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Shakespeare Never Lets His Audience Forget That the Play Ends In Tragedy

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Romeo and Juliet Essay Shakespeare Never Lets His Audience Forget That the Play Ends In Tragedy At the time the play was written, in 1595, everyone believed very strongly in fate and the stars. London at the time was a walled city of about 200,000, with seven gates providing access to the city from the east, north and west. It was considered small and was criss-crossed by narrow little streets and lanes. The various wards each had a parish church that dominated the life of the close-knit community. To the south and outside were slums and criminal hangouts, and further out were huge estates and the agricultural lands. As the population increased and the central area declined, the fashionable people moved to the west of the city, near where the palace of Westminster lay. Houses were rented out floor by floor and even room by room. Even within the city slums were common, although they were close to pleasant enough streets and squares. England was not a clean place, neither were its people, for in these days there was a gutter in the middle of the street, into which refuse would be emptied to be washed away by the rain. ...read more.


It is a feeling of speed which takes over the dramatic action of the plot and the characters from the very beginning. The entire scenario covers only five days. It is a mark of early Shakespeare to compress all the dramatic action into this time and make it believable. Time in Romeo and Juliet Sunday The servants fight and the prince restores order on Sunday morning just before lunch time. In the afternoon Capulet and Paris talk and later in a different part of Verona Romeo reads the guest list of the Capulet feast. At the feast Romeo and Juliet meet and fall in love, they meet again, coincidentally, later in Capulet's garden at the balcony scene where they agree to marry . Monday At dawn Romeo on Friar Lawrence plan the wedding. Then in the afternoon they are married but unfortunately Mercutio is killed by Tybalt who is the killed, in revenge, by Romeo and he is banished by the Prince. That night Capulet agrees for Juliet to marry Paris on Thursday morning and Romeo and Juliet spend their nuptial night together. ...read more.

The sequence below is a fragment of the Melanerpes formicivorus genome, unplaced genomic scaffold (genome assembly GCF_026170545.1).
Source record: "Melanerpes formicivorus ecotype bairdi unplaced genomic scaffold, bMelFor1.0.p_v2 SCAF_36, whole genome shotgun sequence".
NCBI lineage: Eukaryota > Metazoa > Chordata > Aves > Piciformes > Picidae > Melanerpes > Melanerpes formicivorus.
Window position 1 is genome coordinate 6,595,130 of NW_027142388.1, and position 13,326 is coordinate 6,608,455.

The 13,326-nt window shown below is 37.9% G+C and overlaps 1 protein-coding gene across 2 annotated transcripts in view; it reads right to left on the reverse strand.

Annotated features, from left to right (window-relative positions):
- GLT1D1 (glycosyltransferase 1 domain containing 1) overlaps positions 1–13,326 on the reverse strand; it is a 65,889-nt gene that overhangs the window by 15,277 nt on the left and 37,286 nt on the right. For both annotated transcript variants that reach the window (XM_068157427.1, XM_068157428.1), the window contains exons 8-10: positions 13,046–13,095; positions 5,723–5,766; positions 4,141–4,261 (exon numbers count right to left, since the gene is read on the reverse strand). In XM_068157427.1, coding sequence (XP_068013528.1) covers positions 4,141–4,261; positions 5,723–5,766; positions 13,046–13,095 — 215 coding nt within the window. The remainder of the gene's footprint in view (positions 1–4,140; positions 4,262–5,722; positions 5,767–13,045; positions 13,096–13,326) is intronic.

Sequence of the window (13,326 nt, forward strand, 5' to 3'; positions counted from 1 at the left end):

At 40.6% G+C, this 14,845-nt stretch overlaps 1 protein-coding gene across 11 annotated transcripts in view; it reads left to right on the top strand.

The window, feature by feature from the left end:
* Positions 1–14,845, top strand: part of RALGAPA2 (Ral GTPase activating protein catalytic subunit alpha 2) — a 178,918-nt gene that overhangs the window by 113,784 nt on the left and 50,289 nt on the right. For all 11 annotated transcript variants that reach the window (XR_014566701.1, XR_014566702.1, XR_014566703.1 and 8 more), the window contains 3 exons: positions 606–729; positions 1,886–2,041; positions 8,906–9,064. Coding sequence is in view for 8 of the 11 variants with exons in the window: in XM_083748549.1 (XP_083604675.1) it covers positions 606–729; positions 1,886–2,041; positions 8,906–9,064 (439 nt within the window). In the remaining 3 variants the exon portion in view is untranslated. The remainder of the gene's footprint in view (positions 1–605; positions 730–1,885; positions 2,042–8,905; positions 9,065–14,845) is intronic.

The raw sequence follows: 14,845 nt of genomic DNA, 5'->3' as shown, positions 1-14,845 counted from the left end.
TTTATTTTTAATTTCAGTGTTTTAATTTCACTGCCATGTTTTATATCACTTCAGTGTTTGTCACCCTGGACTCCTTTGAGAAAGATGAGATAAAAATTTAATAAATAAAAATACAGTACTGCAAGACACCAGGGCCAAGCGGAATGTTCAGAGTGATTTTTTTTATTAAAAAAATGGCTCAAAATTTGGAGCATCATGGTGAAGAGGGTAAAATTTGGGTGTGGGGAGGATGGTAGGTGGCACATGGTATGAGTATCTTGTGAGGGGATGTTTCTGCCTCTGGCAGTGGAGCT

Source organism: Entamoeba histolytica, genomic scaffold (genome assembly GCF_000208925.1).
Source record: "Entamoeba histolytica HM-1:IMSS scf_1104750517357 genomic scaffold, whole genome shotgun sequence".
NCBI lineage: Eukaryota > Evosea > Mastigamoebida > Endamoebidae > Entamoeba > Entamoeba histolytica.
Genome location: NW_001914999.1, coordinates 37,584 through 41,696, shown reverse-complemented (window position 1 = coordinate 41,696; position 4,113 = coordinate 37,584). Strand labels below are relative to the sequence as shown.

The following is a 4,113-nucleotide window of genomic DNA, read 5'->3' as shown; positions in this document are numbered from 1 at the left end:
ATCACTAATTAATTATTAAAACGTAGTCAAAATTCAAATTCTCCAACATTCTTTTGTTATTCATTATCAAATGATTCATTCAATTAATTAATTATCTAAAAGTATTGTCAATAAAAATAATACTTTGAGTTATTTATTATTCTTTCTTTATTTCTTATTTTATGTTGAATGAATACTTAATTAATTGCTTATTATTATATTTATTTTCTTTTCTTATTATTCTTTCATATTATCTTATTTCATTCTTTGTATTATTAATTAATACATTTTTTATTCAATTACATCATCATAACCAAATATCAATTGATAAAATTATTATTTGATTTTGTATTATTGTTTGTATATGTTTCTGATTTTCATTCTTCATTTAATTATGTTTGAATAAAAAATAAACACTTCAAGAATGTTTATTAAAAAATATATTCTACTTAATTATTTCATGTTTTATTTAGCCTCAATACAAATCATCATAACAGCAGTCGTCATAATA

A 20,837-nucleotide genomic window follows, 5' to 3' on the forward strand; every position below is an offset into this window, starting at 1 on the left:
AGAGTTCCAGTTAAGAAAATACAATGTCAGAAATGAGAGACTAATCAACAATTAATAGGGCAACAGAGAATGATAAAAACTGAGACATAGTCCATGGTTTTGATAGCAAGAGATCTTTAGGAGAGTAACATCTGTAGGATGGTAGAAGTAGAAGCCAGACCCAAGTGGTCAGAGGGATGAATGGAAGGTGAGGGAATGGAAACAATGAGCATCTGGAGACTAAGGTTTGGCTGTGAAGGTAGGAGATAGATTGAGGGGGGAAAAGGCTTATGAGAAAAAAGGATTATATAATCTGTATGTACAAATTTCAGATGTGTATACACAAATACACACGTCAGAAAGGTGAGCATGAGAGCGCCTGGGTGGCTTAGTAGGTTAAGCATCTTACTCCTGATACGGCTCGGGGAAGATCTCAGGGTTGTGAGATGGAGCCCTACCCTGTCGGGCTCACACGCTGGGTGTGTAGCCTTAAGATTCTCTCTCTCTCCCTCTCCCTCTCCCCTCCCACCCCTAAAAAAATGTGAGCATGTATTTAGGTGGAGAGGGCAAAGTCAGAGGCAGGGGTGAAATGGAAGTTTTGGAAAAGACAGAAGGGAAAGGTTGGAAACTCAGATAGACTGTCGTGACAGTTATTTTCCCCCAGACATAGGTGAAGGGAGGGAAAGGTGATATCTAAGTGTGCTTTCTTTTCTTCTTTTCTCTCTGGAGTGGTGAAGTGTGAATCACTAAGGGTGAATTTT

The lovers themselves stand surrounded by the great public stage of Verona "where civil blood make civil hands unclean." In this way, the Chorus immediately establishes the very resolution of the play. The death of Romeo and Juliet, a death in which private love triumphs over public hatred, acts as a sacrifice for "their parents' rage" and unites the two families and brings civil justice to Verona. Over all, however, is the brooding force of Providence, acting through Fate to bring about these ironic but regenerating ends: social and political justice. The Chorus emphasises the force of fate by building suspense through the use of premonition (a device which Shakespeare uses throughout this tragedy to forecast the outcome of future events) and of words like "fatal," "star-crossed," "misadventured," and "death-marked." An Elizabethan audience believing strongly in astrology and the occult, would give its attention immediately to the Chorus. In the same manner, hearing the social theme, the audience would have turned with more belief because, as Shakespeare knew, the audience of his day would only accept the tragedy of romantic love such as Romeo's and Juliet's only if it were established in a recognisable social context. 1 ...read more.

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